Istanbul, the largest city in Turkey, was the capital of the Byzantine and Ottoman empires. The Bosphorus straits divides the city into a part that sits on the European continent, and a larger part on the continent of Asia. The militarily and economically strategic position of the city, on the western portion of the Silk Road, and on the shipping route between the Aegean and Black Seas, has kept it cosmopolitan and prosperous since its foundation 660 BCE, when it was called Byzantium. In 330 it became Constantinople, the capital of the Roman Empire, named for Emperor Constantine the Great. The Ottomans conquered the city in 1453/857 AH and renamed the city Istanbul. It served as their capital until Ankara became the capital of the modern nation of Turkey.
Tansuğ, Feryal. '"English abstract of 'Cinemas of Old Istanbul'". Translated by Aysu Dinçer. In Cities as Built and Lived Environments: Scholarship from Muslim Contexts, 1875 to 2011, by Aptin Khanbaghi. 40. Edinburgh: Edinburgh University Press, 2014.
Gökmen, Mustafa. Eski İstanbul Sinemaları. İstanbul: İstanbul Kitaplığı Yayınları, 1991, 267pp.
Cinemas of Old Istanbul
Eski İstanbul Sinemaları
The book provides information on the first cinemas that opened in Istanbul at the beginning of the twentieth century, basing its analysis on the sources from that period. In the introduction, all cinemas that opened in Istanbul between the years 1900 and 1950 are listed in alphabetical order, with each cinema given a number. A chronological list of the cinemas is also provided.
It is possible to search a cinema by its number on the chronological list, find its address, and gain access to references to its premises in the daily newspapers and magazines of the time. In providing this information, the author himself has made use of contemporary newspapers and magazines, the Annuaire Oriental, and other sources on the topic.
The author has also supplied a list of the owners of these cinemas, who could be Muslims, non-Muslims or members of the Levantine community. A list of the non-Muslim cinema owners who were charged with the “Wealth Tax” in 1942 is provided.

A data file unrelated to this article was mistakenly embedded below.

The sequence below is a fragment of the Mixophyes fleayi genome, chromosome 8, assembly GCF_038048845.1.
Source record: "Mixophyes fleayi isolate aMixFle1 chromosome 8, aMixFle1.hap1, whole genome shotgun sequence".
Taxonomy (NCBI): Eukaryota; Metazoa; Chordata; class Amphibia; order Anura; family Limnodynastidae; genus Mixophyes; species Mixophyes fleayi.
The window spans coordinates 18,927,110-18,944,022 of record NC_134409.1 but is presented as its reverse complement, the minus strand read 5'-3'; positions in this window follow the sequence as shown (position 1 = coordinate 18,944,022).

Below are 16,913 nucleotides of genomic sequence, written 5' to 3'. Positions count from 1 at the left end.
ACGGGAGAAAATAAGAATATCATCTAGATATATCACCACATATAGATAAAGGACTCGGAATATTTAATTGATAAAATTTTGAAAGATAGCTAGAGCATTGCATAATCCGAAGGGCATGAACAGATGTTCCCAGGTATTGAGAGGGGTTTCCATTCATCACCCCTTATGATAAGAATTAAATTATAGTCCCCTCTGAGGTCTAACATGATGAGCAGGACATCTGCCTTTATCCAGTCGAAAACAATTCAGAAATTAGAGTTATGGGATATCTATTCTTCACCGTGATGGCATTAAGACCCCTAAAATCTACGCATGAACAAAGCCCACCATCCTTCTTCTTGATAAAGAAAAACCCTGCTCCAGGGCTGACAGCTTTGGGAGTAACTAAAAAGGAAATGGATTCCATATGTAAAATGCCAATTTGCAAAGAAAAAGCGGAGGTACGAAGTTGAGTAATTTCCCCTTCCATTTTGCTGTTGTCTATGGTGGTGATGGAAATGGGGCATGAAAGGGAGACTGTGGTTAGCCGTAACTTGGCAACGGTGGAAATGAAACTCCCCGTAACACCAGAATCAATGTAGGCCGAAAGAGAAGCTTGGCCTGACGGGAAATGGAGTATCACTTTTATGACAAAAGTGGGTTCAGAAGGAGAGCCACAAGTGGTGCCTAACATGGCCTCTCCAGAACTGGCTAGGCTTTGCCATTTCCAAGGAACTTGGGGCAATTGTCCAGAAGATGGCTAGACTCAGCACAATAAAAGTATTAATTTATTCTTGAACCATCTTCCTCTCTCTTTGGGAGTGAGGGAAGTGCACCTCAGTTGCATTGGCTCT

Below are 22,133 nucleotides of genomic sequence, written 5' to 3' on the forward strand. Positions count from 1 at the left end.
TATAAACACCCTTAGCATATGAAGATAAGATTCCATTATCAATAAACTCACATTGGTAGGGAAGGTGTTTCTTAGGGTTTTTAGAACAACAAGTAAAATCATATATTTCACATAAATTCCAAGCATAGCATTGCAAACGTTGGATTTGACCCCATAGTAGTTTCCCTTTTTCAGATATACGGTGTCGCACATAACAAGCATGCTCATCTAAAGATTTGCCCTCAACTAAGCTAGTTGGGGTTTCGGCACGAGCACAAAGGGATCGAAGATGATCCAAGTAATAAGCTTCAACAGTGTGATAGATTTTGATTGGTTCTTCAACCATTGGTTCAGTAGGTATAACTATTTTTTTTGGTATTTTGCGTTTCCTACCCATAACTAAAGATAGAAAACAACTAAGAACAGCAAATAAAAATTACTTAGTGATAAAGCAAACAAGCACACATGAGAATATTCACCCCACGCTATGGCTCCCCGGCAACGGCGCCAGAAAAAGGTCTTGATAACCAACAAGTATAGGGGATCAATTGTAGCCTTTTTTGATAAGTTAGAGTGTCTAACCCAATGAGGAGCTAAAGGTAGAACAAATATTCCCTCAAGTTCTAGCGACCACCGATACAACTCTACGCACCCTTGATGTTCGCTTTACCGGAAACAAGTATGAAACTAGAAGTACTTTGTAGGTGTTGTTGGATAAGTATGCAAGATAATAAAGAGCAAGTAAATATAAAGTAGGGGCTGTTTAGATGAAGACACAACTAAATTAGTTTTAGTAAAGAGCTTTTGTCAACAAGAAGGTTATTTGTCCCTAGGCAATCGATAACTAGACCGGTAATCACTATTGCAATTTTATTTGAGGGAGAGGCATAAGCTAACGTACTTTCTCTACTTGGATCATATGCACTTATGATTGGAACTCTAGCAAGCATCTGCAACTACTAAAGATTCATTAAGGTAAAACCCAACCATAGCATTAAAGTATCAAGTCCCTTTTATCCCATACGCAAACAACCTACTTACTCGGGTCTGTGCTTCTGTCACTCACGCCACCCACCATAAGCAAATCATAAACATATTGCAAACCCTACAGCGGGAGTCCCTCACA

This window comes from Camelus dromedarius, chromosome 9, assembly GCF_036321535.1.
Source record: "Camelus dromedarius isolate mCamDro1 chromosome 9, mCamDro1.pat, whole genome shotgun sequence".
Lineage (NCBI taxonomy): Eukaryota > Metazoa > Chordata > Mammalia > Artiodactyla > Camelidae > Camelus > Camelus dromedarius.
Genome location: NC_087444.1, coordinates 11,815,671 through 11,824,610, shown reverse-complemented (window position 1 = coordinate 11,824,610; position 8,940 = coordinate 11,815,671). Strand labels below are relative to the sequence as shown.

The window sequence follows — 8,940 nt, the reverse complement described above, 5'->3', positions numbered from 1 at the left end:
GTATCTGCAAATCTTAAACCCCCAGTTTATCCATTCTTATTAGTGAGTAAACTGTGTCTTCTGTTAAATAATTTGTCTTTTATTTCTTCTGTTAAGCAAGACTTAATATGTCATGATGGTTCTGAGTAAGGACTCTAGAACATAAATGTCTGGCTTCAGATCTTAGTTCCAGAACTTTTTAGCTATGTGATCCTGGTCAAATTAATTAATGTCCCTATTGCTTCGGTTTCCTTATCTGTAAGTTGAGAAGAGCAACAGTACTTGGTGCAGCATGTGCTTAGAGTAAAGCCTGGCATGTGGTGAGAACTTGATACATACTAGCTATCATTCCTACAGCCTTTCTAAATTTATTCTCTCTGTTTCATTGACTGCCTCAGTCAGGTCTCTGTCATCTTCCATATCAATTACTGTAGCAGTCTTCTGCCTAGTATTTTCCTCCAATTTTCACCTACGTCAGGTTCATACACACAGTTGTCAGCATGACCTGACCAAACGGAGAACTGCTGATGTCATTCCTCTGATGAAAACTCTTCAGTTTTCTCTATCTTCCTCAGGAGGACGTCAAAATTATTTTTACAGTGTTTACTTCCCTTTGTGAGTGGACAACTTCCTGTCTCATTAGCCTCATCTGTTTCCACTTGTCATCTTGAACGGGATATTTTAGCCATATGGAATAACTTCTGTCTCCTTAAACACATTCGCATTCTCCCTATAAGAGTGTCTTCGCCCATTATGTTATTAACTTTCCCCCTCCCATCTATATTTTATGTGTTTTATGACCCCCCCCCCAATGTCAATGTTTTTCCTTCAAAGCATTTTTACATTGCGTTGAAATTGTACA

The book includes a list of all the cinemas that showed foreign films with Turkish dubbing, as well as those that showed the first Turkish films. In the section entitled “the archives”, the author has included internal architectural plans of some of the cinemas and has used lengthy extracts from the Annuaire Oriental that give details on the addresses and owners of the city’s cinemas between the years 1912 and 1950. The book also provides brief biographical details on some of the cinema-owners.
In the section that follows “the archives” we find photographs of the cinemas. Some sample pages from old newspapers in Ottoman Turkish, correspondence of the cinema-owning families, the Annuaire Oriental and modern Turkish newspapers can be found in the “documents” section of the book. In the “maps” section, there is a plan of the locations of the cinemas. The ads and announcements given by the cinemas can be found in a separate section. The book could be beneficial to those looking for general information on the topic, as it provides some useful encyclopaedic information on Istanbul’s cinemas.